17.2.2 The decision of the Arbitrators may be filed as a judgment in any court of competent jurisdiction and will be binding in any other jurisdiction. If the arbitration award exceeds $100,000, the party required to pay such judgment shall have the right to a de novo action on the merits by a court of competent jurisdiction […]. [Emphasis added in decision]”

The arbitration protocol provided in part under Article 5:

“5.4 The award will be binding on the Parties from the time when the Arbitrator serves a signed copy of it on them in accordance with paragraph 8.2 below.

5.5 The Parties may appeal the arbitral award to the court in accordance with section 45 of the N. B. Arbitration Act.

5.6 In the event that the arbitral award exceeds $100.000.00, the party required to pay such judgment reserves the right to commence a de novo action in the courts of the Province of New Brunswick as per sec. 17.2.2 of the Franchise Agreement and as per sec. 11 of the Franchises Act. [Emphasis added in original]”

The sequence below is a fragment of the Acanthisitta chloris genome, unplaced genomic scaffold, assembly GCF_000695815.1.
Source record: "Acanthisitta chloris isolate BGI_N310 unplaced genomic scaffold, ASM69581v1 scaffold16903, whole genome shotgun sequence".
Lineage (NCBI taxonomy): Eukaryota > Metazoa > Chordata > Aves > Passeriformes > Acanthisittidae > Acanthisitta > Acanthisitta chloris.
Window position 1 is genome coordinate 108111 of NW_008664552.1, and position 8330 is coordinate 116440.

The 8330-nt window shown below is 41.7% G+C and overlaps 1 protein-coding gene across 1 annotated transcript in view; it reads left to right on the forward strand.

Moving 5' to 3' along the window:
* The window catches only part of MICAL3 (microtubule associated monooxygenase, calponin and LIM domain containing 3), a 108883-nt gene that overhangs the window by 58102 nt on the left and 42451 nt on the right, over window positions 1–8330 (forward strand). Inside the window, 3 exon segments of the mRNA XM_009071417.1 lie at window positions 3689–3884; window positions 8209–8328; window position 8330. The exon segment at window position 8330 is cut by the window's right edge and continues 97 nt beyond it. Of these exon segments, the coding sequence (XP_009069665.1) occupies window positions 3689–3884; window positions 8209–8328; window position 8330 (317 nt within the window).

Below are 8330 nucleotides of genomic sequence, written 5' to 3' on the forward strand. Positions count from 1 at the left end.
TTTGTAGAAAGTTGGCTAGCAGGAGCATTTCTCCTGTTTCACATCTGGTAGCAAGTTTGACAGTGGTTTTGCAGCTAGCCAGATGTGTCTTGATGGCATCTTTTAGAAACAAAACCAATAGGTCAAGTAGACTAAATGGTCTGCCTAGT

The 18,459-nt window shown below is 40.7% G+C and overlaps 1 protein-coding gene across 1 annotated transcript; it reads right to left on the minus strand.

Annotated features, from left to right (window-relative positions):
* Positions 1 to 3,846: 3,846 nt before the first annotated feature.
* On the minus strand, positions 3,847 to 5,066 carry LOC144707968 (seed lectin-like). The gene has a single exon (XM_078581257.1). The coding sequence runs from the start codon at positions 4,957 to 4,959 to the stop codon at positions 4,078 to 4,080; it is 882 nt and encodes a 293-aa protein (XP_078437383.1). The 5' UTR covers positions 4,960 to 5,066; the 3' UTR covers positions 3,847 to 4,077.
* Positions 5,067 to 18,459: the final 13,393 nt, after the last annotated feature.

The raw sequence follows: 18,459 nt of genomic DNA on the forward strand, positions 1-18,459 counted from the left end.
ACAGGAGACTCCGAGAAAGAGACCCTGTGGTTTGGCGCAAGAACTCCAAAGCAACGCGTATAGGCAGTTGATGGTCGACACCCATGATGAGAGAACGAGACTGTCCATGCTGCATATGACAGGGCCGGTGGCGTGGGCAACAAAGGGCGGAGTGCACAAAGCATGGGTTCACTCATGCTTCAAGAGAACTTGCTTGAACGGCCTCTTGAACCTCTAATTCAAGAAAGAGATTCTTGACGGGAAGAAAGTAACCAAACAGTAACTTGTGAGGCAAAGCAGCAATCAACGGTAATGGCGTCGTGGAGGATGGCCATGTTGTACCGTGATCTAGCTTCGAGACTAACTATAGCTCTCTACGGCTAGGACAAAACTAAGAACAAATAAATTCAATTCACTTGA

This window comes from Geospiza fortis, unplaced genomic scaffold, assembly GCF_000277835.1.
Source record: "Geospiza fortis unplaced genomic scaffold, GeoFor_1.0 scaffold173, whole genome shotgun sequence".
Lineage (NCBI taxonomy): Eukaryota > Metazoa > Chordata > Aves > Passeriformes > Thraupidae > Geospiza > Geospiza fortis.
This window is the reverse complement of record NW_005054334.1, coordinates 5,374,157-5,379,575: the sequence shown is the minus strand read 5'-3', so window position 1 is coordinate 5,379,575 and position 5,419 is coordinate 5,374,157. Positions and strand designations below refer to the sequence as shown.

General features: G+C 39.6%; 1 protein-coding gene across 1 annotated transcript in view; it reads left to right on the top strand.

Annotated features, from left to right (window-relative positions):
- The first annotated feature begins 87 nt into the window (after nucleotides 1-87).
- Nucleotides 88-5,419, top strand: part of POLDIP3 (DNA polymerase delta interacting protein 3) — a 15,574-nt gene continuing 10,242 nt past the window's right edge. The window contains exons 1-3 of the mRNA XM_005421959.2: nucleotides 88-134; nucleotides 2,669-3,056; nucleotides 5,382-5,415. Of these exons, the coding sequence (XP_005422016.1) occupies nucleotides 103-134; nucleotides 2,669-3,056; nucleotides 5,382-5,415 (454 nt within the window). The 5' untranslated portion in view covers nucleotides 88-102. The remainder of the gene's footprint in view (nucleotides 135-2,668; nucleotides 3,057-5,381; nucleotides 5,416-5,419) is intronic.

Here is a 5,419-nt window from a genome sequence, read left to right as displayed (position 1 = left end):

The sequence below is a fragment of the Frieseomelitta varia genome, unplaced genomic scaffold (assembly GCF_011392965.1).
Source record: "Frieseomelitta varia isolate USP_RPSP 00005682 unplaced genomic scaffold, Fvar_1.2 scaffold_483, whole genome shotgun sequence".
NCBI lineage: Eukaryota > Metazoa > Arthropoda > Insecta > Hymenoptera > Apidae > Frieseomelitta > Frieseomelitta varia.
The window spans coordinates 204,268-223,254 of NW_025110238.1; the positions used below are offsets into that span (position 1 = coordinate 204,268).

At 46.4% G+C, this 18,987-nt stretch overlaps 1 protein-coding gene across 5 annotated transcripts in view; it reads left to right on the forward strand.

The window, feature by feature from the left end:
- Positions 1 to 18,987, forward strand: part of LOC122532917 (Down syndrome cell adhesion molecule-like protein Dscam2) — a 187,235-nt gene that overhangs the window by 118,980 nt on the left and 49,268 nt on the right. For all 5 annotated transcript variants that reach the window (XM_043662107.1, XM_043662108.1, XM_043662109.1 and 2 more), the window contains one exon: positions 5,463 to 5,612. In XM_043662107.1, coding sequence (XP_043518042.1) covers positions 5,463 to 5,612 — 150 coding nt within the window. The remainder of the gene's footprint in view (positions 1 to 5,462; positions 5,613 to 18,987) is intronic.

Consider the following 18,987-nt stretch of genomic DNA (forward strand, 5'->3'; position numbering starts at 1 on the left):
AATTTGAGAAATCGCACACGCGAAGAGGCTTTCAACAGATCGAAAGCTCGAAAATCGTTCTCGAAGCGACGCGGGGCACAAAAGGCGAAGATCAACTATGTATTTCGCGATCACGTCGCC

Franchisor’s arguments – The franchisor argued before the application judge that the proper interpretation of the Franchise Agreement limited the franchisees to the remedies against awards set out in the Arbitration Act and, as the franchisees’ application disclosed no basis for a viable appeal or an application to set aside the Arbitral Award, their application must be dismissed.  It noted that section 17.2 of the Franchise Agreement provides that section 17.2.2 is “subject to” the Arbitration Act and only applies “to the extent applicable thereunder”.  It argued the “de novo action” in the Franchise Agreement is incompatible with the mandatory scheme for remedies against arbitral awards under the Arbitration Act which cannot be contracted out of and does not allow parties to create new remedies against arbitral awards outside of those provided for in the Act.  It further argued that clause 17.2.2 of the Franchise Agreement was in effect an appeal clause providing for a broader scope of appeal and a more permissive standard of review.